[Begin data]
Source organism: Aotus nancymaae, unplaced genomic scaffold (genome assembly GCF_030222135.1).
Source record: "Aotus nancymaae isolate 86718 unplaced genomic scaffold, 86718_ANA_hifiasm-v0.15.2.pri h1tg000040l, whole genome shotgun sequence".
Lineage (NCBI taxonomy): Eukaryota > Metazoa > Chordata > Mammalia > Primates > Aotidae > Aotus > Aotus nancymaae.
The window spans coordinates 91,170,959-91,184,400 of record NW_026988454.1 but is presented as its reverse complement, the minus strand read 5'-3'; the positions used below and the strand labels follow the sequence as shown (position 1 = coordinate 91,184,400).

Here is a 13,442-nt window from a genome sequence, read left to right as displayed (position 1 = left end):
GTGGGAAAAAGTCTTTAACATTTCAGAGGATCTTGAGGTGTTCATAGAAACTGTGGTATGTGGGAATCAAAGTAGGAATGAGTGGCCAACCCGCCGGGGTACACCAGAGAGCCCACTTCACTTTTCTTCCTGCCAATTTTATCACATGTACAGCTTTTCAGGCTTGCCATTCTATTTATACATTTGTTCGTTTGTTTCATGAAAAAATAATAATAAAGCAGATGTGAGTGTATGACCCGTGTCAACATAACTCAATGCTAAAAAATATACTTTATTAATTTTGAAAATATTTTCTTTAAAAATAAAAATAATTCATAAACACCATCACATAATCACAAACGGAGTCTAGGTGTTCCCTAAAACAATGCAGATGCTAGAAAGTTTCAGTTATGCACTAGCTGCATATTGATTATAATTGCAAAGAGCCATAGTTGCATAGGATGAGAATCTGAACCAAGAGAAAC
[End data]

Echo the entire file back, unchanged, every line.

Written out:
Source organism: Aotus nancymaae, unplaced genomic scaffold (genome assembly GCF_030222135.1).
Source record: "Aotus nancymaae isolate 86718 unplaced genomic scaffold, 86718_ANA_hifiasm-v0.15.2.pri h1tg000040l, whole genome shotgun sequence".
Lineage (NCBI taxonomy): Eukaryota > Metazoa > Chordata > Mammalia > Primates > Aotidae > Aotus > Aotus nancymaae.
The window spans coordinates 91,170,959-91,184,400 of record NW_026988454.1 but is presented as its reverse complement, the minus strand read 5'-3'; the positions used below and the strand labels follow the sequence as shown (position 1 = coordinate 91,184,400).

Here is a 13,442-nt window from a genome sequence, read left to right as displayed (position 1 = left end):
GTGGGAAAAAGTCTTTAACATTTCAGAGGATCTTGAGGTGTTCATAGAAACTGTGGTATGTGGGAATCAAAGTAGGAATGAGTGGCCAACCCGCCGGGGTACACCAGAGAGCCCACTTCACTTTTCTTCCTGCCAATTTTATCACATGTACAGCTTTTCAGGCTTGCCATTCTATTTATACATTTGTTCGTTTGTTTCATGAAAAAATAATAATAAAGCAGATGTGAGTGTATGACCCGTGTCAACATAACTCAATGCTAAAAAATATACTTTATTAATTTTGAAAATATTTTCTTTAAAAATAAAAATAATTCATAAACACCATCACATAATCACAAACGGAGTCTAGGTGTTCCCTAAAACAATGCAGATGCTAGAAAGTTTCAGTTATGCACTAGCTGCATATTGATTATAATTGCAAAGAGCCATAGTTGCATAGGATGAGAATCTGAACCAAGAGAAAC